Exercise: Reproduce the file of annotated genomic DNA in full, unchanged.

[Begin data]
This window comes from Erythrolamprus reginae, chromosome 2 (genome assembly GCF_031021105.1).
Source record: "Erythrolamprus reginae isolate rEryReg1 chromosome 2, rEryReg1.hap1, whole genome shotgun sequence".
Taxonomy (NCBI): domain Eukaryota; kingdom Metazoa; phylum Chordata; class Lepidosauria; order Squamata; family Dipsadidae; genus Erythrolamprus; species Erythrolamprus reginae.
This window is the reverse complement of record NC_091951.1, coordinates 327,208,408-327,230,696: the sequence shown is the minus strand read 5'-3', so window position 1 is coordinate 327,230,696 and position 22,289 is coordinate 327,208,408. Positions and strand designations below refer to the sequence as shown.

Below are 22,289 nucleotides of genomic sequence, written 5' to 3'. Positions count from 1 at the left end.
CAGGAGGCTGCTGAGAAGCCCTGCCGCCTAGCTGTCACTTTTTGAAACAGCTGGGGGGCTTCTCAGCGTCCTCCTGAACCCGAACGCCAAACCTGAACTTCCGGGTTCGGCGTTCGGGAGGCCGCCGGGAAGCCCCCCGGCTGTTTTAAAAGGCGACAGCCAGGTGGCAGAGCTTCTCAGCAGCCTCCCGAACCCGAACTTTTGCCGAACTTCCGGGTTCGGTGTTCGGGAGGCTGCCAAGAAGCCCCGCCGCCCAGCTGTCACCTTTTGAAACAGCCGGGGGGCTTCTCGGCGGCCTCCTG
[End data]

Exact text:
This window comes from Erythrolamprus reginae, chromosome 2 (genome assembly GCF_031021105.1).
Source record: "Erythrolamprus reginae isolate rEryReg1 chromosome 2, rEryReg1.hap1, whole genome shotgun sequence".
Taxonomy (NCBI): domain Eukaryota; kingdom Metazoa; phylum Chordata; class Lepidosauria; order Squamata; family Dipsadidae; genus Erythrolamprus; species Erythrolamprus reginae.
This window is the reverse complement of record NC_091951.1, coordinates 327,208,408-327,230,696: the sequence shown is the minus strand read 5'-3', so window position 1 is coordinate 327,230,696 and position 22,289 is coordinate 327,208,408. Positions and strand designations below refer to the sequence as shown.

Below are 22,289 nucleotides of genomic sequence, written 5' to 3'. Positions count from 1 at the left end.
CAGGAGGCTGCTGAGAAGCCCTGCCGCCTAGCTGTCACTTTTTGAAACAGCTGGGGGGCTTCTCAGCGTCCTCCTGAACCCGAACGCCAAACCTGAACTTCCGGGTTCGGCGTTCGGGAGGCCGCCGGGAAGCCCCCCGGCTGTTTTAAAAGGCGACAGCCAGGTGGCAGAGCTTCTCAGCAGCCTCCCGAACCCGAACTTTTGCCGAACTTCCGGGTTCGGTGTTCGGGAGGCTGCCAAGAAGCCCCGCCGCCCAGCTGTCACCTTTTGAAACAGCCGGGGGGCTTCTCGGCGGCCTCCTG